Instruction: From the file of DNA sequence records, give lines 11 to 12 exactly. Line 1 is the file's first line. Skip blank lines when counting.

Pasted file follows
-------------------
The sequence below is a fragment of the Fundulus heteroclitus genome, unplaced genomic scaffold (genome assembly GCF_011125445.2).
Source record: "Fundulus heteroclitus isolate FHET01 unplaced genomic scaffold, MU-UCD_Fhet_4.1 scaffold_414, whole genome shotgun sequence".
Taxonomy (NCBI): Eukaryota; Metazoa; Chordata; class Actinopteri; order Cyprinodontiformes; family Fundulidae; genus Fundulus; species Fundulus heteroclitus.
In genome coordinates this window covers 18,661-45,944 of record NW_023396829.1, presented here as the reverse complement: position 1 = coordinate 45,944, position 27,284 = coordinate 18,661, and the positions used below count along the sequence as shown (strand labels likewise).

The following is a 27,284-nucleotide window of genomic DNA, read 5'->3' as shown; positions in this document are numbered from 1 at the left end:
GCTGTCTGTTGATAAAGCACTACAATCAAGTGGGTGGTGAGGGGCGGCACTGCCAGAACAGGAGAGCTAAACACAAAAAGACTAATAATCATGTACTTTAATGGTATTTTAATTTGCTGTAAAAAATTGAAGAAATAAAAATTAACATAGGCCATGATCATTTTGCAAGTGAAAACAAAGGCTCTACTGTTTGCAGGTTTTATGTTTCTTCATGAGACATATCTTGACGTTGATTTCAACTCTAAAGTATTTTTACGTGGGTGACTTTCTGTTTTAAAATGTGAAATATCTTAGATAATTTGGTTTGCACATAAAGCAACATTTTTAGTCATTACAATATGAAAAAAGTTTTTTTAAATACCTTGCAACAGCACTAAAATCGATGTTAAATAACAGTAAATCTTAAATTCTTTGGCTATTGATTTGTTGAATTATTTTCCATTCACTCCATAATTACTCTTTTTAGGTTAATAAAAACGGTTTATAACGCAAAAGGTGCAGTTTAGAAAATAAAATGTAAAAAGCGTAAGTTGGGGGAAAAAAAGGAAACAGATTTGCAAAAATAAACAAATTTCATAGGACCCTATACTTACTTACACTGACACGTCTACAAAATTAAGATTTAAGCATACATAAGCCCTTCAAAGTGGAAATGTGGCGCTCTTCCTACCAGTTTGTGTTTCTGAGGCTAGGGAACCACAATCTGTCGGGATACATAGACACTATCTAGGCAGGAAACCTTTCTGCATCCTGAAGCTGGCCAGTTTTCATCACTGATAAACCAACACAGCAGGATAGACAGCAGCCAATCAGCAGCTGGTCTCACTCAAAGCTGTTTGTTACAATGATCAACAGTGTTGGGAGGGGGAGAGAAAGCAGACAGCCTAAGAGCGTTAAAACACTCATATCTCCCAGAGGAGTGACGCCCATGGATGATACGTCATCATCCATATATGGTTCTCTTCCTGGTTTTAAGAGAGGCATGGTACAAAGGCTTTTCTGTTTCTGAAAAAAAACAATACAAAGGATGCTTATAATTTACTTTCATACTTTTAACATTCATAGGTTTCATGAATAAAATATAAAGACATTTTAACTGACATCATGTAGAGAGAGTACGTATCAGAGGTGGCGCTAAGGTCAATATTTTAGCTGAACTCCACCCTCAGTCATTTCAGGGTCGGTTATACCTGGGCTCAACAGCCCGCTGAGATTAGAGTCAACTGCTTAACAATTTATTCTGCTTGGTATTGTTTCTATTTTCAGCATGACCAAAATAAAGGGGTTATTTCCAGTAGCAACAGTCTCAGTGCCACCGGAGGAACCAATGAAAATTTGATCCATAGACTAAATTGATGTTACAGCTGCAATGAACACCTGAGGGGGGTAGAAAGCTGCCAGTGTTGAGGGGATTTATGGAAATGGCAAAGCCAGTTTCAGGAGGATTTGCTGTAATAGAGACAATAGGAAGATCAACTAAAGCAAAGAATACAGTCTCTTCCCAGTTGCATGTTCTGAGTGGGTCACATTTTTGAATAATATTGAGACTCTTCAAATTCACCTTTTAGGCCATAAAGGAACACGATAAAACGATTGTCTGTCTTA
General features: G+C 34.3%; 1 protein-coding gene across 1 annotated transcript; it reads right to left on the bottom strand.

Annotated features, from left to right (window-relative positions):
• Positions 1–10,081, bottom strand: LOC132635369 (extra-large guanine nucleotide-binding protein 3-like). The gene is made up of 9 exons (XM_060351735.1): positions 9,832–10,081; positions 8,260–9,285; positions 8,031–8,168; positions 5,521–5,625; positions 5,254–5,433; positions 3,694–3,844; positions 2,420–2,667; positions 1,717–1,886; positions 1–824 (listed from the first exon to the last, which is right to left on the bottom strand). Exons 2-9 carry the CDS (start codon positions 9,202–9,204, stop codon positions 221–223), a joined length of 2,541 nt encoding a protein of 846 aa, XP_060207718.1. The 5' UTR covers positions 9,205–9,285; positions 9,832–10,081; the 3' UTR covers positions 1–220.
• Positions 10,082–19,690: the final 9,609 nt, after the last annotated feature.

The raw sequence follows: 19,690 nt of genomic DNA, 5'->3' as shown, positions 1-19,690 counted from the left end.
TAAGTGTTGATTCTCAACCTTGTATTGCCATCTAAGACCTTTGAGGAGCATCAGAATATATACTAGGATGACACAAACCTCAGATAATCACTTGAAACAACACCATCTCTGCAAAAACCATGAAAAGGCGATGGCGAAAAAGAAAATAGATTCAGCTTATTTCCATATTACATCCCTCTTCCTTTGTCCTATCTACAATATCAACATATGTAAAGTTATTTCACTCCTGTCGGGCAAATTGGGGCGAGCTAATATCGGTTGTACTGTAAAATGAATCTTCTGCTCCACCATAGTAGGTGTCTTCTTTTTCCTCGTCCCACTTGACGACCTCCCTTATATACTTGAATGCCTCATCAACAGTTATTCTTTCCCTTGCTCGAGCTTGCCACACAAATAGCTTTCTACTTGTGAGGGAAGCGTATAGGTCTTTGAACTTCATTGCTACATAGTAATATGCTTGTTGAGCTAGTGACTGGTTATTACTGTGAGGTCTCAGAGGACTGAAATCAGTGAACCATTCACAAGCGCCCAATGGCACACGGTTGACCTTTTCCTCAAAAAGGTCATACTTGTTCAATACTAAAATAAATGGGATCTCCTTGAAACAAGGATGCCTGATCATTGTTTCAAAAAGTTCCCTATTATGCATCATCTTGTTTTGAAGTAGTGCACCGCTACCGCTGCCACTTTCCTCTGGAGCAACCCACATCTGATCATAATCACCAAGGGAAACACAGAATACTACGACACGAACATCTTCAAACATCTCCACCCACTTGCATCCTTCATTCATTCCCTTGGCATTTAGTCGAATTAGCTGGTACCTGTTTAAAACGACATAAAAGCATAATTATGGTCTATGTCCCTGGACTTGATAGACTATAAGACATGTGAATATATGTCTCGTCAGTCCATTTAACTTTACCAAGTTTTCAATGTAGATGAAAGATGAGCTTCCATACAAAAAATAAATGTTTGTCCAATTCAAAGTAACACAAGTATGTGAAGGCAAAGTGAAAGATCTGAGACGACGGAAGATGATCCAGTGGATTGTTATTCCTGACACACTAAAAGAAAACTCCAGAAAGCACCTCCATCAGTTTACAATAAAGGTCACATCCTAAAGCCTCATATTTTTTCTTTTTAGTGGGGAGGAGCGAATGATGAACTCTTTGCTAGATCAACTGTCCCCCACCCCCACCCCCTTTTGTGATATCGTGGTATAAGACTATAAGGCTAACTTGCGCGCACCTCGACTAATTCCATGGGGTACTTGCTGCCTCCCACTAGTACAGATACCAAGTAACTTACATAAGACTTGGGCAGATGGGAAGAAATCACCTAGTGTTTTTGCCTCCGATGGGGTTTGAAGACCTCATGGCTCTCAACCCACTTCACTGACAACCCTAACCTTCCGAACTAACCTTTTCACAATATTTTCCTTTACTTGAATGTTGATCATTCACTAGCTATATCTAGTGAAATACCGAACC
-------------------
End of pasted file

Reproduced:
The raw sequence follows: 19,690 nt of genomic DNA, 5'->3' as shown, positions 1-19,690 counted from the left end.
TAAGTGTTGATTCTCAACCTTGTATTGCCATCTAAGACCTTTGAGGAGCATCAGAATATATACTAGGATGACACAAACCTCAGATAATCACTTGAAACAACACCATCTCTGCAAAAACCATGAAAAGGCGATGGCGAAAAAGAAAATAGATTCAGCTTATTTCCATATTACATCCCTCTTCCTTTGTCCTATCTACAATATCAACATATGTAAAGTTATTTCACTCCTGTCGGGCAAATTGGGGCGAGCTAATATCGGTTGTACTGTAAAATGAATCTTCTGCTCCACCATAGTAGGTGTCTTCTTTTTCCTCGTCCCACTTGACGACCTCCCTTATATACTTGAATGCCTCATCAACAGTTATTCTTTCCCTTGCTCGAGCTTGCCACACAAATAGCTTTCTACTTGTGAGGGAAGCGTATAGGTCTTTGAACTTCATTGCTACATAGTAATATGCTTGTTGAGCTAGTGACTGGTTATTACTGTGAGGTCTCAGAGGACTGAAATCAGTGAACCATTCACAAGCGCCCAATGGCACACGGTTGACCTTTTCCTCAAAAAGGTCATACTTGTTCAATACTAAAATAAATGGGATCTCCTTGAAACAAGGATGCCTGATCATTGTTTCAAAAAGTTCCCTATTATGCATCATCTTGTTTTGAAGTAGTGCACCGCTACCGCTGCCACTTTCCTCTGGAGCAACCCACATCTGATCATAATCACCAAGGGAAACACAGAATACTACGACACGAACATCTTCAAACATCTCCACCCACTTGCATCCTTCATTCATTCCCTTGGCATTTAGTCGAATTAGCTGGTACCTGTTTAAAACGACATAAAAGCATAATTATGGTCTATGTCCCTGGACTTGATAGACTATAAGACATGTGAATATATGTCTCGTCAGTCCATTTAACTTTACCAAGTTTTCAATGTAGATGAAAGATGAGCTTCCATACAAAAAATAAATGTTTGTCCAATTCAAAGTAACACAAGTATGTGAAGGCAAAGTGAAAGATCTGAGACGACGGAAGATGATCCAGTGGATTGTTATTCCTGACACACTAAAAGAAAACTCCAGAAAGCACCTCCATCAGTTTACAATAAAGGTCACATCCTAAAGCCTCATATTTTTTCTTTTTAGTGGGGAGGAGCGAATGATGAACTCTTTGCTAGATCAACTGTCCCCCACCCCCACCCCCTTTTGTGATATCGTGGTATAAGACTATAAGGCTAACTTGCGCGCACCTCGACTAATTCCATGGGGTACTTGCTGCCTCCCACTAGTACAGATACCAAGTAACTTACATAAGACTTGGGCAGATGGGAAGAAATCACCTAGTGTTTTTGCCTCCGATGGGGTTTGAAGACCTCATGGCTCTCAACCCACTTCACTGACAACCCTAACCTTCCGAACTAACCTTTTCACAATATTTTCCTTTACTTGAATGTTGATCATTCACTAGCTATATCTAGTGAAATACCGAACC